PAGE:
Launch a Faculty-Led Startup

Economic development and intellectual property commercialization are an important part of the University’s overall research mission.  LSU has procedures in place that permit LSU faculty and employees to start companies utilizing technology they developed at LSU. 

Resources for Startups

How to Build a Startup
The Startup Owner's Manual
Business Model Generation
LSU Innovation Park
Louisiana Economic Development
Louisiana Technology Park
Baton Rouge Area of Chamber
National Center for Entrepreneurial Tech Transfer (NCET2)

Essentials to Establishing a Technology-Based Company

Having a protected product or process that is new and/or superior to anything currently in the marketplace
Creating a management team well-versed in start-up and business operations
Access to sufficient capital and adequate facilities
Utilizing available, low-cost, experienced business assistance

Policies for Faculty Startups

LSU employees wishing to start a new business should consult with his/her supervisor and other appropriate individuals to ensure all University policies are being followed. An LSU employee starting a new business while retaining his/her LSU position must manage potential conflicts of interest and conflicts of time commitment. Important LSU policies that LSU employees must comply with are:

PM - 11 - "Outside Employment of University Employees"
PM - 67 - "Contracts between the University and its Faculty Members"
PS - 98 – "Disclosure of Financial Interests"

Managing Conflict of Interest in Faculty-Owned Companies

Keep your company activities separate and distinct from your LSU employee activities.
Expect your company to be treated exactly like any other company.  The fact that it is partially owned by a LSU faculty member does not give it any special privileges.
Do NOT involve your current students in your company.
Do NOT use LSU facilities, equipment, supplies, etc. unless covered by a formal written contract.

Licensing LSU Technology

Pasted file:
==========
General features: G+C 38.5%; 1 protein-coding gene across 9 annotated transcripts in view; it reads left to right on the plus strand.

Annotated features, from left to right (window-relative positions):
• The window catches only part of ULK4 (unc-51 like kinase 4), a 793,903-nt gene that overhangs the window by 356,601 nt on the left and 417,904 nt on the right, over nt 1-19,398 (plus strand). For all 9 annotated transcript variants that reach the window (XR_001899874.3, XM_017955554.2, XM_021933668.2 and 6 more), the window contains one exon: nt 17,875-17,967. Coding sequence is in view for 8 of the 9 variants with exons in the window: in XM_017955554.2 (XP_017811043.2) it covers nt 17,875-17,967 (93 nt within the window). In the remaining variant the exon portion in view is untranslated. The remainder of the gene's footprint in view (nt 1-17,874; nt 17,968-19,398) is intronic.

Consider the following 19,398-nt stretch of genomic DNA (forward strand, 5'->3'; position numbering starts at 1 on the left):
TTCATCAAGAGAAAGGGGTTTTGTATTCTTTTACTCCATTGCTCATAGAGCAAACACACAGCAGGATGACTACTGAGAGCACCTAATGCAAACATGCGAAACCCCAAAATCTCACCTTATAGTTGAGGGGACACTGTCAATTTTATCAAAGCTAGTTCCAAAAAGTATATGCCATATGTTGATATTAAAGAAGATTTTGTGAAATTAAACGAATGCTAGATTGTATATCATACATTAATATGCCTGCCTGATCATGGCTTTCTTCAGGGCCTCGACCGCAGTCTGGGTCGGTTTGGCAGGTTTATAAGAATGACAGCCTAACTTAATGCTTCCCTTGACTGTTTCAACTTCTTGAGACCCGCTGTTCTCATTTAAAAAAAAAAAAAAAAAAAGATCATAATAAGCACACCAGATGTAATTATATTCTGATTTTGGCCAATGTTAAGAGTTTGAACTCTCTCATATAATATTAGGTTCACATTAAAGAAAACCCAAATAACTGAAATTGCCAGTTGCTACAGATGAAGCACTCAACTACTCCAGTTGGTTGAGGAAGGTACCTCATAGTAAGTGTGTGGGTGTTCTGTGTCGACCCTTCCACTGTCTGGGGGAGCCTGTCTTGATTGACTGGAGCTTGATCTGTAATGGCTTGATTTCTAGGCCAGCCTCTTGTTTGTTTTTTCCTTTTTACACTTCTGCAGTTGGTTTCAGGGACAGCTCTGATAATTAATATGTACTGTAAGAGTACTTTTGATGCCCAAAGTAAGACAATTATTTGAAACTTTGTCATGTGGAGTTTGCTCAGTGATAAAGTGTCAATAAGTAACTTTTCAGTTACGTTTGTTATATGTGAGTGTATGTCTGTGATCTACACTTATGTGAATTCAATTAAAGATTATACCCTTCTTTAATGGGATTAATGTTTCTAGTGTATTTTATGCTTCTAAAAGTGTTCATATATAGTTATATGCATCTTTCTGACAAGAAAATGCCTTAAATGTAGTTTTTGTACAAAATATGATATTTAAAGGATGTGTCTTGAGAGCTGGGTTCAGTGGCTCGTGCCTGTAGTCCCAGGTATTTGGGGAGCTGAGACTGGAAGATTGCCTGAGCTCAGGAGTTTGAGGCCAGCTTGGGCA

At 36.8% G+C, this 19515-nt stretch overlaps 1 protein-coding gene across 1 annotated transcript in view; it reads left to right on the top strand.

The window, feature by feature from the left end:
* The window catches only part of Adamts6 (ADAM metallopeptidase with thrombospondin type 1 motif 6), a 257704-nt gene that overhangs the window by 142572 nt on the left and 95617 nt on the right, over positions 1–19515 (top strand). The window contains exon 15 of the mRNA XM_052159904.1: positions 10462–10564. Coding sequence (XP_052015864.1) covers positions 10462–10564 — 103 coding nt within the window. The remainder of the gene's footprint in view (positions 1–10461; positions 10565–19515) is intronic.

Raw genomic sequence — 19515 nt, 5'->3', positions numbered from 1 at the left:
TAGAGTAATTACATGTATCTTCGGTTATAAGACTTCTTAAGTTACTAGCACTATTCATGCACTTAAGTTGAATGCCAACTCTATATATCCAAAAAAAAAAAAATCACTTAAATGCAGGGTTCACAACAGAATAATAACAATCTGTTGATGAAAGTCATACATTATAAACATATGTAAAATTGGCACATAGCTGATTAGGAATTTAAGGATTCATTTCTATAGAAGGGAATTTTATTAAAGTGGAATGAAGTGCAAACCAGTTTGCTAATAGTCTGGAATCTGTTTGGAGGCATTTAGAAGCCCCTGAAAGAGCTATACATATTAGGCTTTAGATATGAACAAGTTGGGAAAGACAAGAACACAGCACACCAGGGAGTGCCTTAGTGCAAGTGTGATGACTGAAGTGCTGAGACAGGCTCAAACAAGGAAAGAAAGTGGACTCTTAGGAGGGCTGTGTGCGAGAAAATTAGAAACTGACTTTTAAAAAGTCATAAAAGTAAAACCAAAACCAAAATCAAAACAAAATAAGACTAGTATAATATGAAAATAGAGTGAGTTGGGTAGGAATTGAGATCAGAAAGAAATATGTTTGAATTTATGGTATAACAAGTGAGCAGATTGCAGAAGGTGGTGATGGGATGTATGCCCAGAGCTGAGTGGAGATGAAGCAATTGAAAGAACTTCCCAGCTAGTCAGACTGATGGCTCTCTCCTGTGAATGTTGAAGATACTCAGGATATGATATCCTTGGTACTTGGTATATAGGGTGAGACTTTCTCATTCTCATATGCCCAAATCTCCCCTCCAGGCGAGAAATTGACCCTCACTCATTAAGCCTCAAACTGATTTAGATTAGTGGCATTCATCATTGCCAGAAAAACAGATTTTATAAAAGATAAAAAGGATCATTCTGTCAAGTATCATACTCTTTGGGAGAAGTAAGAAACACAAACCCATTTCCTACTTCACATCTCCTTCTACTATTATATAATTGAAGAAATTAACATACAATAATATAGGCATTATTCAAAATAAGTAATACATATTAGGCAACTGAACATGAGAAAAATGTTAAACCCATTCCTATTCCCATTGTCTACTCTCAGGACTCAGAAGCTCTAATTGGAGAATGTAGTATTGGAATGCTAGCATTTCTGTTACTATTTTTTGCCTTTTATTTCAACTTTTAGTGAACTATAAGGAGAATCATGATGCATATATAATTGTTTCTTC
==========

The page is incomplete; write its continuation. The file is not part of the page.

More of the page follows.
To license a technology contact ITC. As with any other company interested in commercializing an LSU technology, your company must negotiate a license.

Your company will need to have a business manager who is not affiliated with LSU to negotiate the license. As an LSU employee, you may not negotiate with LSU on behalf of your company. Before the license can be signed, the LSU faculty inventors/company founders must obtain PM-11 and PM-67 approvals.

If your company does license an LSU technology, it can expect the license to contain any or all of the following financial considerations:

  • An initial licensing fee
  • Royalties on sales
  • Patent and future cost reimbursement
  • Milestone payments
  • Royalties from sublicenses
  • At the appropriate time, your company must acquire insurance, which names LSU as a co-insured, in an amount suitable for your company’s industry.

Company Documentation

A company wishing to license LSU technology must be prepared to work towards commercializing the technology. LSU requires the following documentation in considering a potential licensee:

  • Certification of Incorporation
  • Formation Documents
  • Capitalization Charts
  • Business Model Canvas

Research & Development

Your business plan should include space and equipment to meet R&D needs. Further R&D of the licensed technology may not be conducted in your LSU lab, unless, as any outside company, your company provides support/sponsored research for the technology.    

Financing Your Company

Private Resources (Family, Friends, Angel Investors, Venture Capital)
America's Seed Fund

Disclose an Idea, Invention or Discovery Technology Disclosure Form

As soon as you believe you have conceived a new technology, submit a Technology Disclosure to Innovation & Technology Commercialization (ITC).  All blanks in the form should be completed and drawings and supporting data should be attached.

Upon receipt of your Technology Disclosure Form, ITC will contact you to discuss a plan for managing your technology.  ITC will work closely with you during the disclosure evaluation process and provide guidance on prior art searching, market evaluation, and commercialization strategies.

Disclosures that meet certain criteria will be assigned to patent attorneys, who in close consultation with you and ITC, will prepare, file, and prosecute patent applications until issuance of a patent (or abandonment).